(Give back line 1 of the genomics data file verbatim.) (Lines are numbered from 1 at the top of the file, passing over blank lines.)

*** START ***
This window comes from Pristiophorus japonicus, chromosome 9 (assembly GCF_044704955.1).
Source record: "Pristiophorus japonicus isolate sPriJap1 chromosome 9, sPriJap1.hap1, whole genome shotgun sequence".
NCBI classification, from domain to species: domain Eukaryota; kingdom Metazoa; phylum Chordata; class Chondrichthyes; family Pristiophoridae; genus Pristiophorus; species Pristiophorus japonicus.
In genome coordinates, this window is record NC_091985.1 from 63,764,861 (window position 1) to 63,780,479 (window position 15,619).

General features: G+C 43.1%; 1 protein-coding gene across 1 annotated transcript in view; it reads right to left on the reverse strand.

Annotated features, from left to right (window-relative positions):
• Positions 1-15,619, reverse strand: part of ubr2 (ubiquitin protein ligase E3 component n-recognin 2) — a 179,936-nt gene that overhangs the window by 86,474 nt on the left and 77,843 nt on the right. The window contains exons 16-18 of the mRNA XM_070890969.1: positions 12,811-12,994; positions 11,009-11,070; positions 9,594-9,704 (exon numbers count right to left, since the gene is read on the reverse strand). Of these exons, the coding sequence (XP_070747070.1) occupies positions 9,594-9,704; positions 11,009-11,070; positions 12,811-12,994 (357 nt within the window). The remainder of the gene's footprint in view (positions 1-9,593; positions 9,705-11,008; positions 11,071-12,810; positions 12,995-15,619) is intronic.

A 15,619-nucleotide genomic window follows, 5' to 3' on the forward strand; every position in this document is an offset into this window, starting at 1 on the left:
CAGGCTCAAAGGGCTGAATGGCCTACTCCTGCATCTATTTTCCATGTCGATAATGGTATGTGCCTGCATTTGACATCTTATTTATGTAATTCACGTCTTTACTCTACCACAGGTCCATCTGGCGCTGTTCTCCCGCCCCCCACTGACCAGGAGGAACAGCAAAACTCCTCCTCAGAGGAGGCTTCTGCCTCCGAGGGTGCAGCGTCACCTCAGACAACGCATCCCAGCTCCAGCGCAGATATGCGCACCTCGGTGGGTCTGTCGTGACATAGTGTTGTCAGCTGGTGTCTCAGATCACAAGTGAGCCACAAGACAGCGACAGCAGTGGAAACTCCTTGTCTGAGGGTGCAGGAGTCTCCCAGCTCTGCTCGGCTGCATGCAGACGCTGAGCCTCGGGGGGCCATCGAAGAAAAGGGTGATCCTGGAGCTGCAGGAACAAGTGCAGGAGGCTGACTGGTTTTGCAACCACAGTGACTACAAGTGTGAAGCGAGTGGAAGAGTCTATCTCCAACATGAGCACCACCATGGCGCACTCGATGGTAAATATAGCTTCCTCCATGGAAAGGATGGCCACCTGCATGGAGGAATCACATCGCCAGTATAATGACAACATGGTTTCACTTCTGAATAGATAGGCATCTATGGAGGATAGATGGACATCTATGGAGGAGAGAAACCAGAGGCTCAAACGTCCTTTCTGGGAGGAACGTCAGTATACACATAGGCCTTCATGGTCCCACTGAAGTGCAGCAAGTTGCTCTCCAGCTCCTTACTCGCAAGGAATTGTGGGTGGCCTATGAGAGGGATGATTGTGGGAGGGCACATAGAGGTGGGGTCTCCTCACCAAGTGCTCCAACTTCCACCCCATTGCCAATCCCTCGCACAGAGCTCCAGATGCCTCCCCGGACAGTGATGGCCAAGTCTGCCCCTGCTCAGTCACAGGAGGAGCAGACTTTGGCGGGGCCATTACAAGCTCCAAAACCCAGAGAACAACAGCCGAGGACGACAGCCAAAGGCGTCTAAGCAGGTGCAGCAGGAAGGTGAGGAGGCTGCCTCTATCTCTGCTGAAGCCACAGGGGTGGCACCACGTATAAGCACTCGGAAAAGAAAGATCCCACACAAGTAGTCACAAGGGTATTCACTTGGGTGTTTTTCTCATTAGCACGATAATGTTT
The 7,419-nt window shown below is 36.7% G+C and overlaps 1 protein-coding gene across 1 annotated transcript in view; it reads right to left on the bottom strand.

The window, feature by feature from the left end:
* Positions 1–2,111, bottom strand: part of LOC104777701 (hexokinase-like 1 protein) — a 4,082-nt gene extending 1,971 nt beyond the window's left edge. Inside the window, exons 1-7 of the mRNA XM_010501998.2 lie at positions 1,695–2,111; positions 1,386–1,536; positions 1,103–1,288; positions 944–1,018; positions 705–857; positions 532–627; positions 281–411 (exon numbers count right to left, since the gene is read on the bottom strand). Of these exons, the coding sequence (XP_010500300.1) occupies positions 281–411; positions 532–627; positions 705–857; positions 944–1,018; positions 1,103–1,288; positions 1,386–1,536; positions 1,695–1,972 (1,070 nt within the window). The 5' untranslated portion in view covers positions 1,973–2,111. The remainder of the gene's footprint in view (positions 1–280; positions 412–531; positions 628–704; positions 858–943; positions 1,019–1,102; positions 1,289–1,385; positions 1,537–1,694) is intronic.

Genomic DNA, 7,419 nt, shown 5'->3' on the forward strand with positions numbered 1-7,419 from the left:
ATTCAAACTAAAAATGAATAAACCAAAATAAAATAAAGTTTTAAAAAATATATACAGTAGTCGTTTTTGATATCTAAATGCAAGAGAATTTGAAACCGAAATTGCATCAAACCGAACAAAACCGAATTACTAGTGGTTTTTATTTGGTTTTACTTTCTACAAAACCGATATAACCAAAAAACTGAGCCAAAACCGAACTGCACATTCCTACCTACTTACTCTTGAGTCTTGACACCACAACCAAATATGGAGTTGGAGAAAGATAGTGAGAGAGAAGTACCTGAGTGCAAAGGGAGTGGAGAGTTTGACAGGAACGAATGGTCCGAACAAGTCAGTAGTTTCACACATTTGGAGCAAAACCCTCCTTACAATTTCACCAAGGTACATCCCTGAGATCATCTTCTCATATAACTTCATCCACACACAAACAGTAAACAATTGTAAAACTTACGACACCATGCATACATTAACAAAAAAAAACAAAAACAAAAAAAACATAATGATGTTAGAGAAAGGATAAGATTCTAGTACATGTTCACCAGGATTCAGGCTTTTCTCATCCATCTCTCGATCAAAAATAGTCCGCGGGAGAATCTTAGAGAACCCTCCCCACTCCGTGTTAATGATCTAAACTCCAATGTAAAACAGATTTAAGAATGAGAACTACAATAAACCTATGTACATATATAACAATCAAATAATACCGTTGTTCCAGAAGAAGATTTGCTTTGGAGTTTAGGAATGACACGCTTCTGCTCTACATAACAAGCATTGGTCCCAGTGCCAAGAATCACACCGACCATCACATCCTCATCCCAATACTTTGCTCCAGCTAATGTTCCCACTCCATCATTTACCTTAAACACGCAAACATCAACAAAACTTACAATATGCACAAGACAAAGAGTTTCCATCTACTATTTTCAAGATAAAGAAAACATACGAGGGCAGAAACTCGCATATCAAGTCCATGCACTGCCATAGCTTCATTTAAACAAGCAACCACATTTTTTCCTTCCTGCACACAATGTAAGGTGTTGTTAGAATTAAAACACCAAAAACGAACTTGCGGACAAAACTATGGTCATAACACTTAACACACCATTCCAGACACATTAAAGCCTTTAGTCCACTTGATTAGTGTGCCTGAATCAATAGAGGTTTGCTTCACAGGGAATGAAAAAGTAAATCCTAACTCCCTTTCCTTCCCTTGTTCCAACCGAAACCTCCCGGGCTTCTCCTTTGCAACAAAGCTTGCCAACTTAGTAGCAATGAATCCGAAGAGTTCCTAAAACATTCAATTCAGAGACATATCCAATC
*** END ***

This window comes from Pristiophorus japonicus, chromosome 9 (assembly GCF_044704955.1).